In the Sewer of Your Body catalyzes a collapsing of life into beginning and ending, positing a refusal of origin, of birth, and presenting a cruel vision of termination. The exhibition, while horrific in its details entices the viewer to marvel, and consider such captivating conviction: a body of work and a practice so resolutely willed to promote a singular vision and philosophy of ruin.

Lionel Maunz (b. 1976, lives and works in New York NY) received his BFA and MFA degrees from the Southern Methodist University in Dallas, TX. Solo exhibitions include The Contemporary Austin, TX, 2017; MoMA PS1, NY, 2016; Fealty, 2016, Deluge, 2014, Receipt of Malice, 2012, and Wail Eternal Scorn of Geologic, 2010 all Bureau, New York. Selected group exhibitions include: Dead Eden, Lyles & King, NY (forthcoming); pər-ˈsō-nae, Klemm’s, Berlin; Lamerica, Bible, NY; Omul Negru, Cantacuzino Palace, Bucharest, Romania, Greater New York, MoMA PS1; Rotrixagatze, On Stellar Rays; New Hells, Derek Eller Gallery; and Gallery Loyal, Malmö. In 2009 he was a participating artist in Mirror Me organized by Kai Althoff and Brandon Stosuy at Dispatch, NYC. His works are in the permanent collection of the Blanton Museum of Art, Austin, the Museum of Modern Art, NY and the Whitney Museum of American Art, NY.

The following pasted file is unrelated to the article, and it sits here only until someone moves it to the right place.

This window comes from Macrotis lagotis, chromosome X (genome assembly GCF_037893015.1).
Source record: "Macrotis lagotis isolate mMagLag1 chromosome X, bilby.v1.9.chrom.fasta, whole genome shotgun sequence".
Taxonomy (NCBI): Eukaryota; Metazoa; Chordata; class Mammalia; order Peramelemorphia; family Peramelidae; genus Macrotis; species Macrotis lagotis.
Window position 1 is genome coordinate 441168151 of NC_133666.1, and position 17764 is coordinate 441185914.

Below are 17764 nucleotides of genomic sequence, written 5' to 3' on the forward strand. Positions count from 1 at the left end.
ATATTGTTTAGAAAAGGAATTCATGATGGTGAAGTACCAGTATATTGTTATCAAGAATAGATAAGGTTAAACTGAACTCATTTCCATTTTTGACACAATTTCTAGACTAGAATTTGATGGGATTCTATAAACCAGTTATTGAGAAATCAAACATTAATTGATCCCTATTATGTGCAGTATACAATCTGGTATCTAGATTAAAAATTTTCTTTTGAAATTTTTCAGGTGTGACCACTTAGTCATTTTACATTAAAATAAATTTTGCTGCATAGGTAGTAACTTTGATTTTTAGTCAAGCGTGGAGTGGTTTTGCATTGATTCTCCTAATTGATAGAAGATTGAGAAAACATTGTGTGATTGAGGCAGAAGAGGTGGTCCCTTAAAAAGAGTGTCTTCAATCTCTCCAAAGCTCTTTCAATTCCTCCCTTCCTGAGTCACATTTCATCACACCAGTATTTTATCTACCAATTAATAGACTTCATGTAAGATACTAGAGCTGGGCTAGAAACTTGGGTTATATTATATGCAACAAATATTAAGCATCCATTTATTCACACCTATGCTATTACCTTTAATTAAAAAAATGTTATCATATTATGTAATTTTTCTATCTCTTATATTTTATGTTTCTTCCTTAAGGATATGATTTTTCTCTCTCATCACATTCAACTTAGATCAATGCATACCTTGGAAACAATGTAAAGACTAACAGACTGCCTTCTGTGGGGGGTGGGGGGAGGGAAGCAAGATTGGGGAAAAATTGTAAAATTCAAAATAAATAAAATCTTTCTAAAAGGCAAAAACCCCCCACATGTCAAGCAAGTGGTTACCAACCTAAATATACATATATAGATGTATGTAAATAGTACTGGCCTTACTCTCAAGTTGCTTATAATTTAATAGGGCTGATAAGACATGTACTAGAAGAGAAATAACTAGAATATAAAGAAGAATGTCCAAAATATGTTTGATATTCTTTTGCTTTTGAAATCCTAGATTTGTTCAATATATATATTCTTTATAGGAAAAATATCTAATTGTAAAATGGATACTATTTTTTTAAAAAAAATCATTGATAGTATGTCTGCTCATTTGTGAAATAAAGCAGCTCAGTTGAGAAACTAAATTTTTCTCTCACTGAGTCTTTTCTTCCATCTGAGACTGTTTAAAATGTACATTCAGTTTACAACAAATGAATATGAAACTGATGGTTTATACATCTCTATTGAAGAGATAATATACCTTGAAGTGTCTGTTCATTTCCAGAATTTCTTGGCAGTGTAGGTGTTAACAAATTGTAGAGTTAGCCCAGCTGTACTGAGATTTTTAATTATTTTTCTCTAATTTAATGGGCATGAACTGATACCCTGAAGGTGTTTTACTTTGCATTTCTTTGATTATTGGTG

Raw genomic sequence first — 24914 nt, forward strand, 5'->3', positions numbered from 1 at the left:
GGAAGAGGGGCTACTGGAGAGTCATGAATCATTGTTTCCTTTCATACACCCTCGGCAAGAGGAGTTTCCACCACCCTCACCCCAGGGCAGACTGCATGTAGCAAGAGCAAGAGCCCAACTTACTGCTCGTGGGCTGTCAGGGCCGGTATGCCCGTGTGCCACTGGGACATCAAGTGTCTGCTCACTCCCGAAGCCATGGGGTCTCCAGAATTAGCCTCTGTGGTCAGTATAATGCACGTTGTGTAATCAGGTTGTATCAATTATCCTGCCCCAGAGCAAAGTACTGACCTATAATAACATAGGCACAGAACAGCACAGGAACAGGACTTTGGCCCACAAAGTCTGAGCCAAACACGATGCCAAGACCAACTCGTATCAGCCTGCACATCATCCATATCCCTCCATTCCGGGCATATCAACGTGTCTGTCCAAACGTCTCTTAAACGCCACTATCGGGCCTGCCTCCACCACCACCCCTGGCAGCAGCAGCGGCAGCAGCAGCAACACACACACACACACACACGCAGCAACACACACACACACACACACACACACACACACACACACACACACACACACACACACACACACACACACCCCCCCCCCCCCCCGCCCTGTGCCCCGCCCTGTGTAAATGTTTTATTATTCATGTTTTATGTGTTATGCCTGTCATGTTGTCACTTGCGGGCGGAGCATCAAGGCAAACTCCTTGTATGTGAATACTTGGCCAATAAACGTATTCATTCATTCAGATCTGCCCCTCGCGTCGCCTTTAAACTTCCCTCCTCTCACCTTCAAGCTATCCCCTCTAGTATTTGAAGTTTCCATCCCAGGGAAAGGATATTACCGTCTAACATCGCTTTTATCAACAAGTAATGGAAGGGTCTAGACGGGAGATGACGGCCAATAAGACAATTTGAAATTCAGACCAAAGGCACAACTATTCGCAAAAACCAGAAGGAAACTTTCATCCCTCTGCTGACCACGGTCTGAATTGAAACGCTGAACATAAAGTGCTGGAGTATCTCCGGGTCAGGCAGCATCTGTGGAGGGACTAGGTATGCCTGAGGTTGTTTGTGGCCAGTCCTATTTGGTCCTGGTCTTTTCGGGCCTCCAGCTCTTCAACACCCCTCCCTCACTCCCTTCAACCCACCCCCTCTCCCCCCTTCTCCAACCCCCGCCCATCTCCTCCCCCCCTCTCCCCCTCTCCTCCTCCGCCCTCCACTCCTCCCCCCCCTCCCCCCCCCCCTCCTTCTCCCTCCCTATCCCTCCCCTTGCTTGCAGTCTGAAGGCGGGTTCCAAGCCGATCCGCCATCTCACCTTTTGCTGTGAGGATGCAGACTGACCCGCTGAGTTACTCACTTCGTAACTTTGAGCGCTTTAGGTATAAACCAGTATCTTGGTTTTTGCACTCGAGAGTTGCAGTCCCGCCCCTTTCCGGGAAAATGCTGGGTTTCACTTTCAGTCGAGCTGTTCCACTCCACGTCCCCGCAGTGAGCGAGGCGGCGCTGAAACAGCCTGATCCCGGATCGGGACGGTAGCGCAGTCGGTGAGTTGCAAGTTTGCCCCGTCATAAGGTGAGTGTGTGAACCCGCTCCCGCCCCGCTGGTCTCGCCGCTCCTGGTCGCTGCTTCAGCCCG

Installation view of metal and glass vitrine on stilts containing a sculpture made of cast iron depicting a decaying figure.
In a gallery space, a large metal and glass vitrine contains a cast iron sculpture resembling a decaying bust form.

In the Sewer of Your Body, 2018, Cast iron, steel, glass, 82 × 36.5 × 36.5 in.

In a gallery space, a large metal and steel sculpture rests on the floor to the left. In the middle is a graphite drawing hung in black frame next to another iron sculpture. To the right of the gallery is a large steel structure resembling a cattle container.
Installation view of a metal sculpture resembling a cattle hold, containing sculptures made of cast iron depicting a decaying figure. A drawing in graphite is hanging on the wall.
Installation view of a metal sculpture resembling a cattle hold, containing sculptures made of cast iron depicting a decaying figure.

Irresistible Grace, 2018, Cast iron, steel, 94 × 51 ¼ × 71 ½ in.

In a gallery space, a large cast iron metal sculpture rests on the floor. The sculpture resembles a riding saddle and accompanying straps on top of an architectural bracing structure.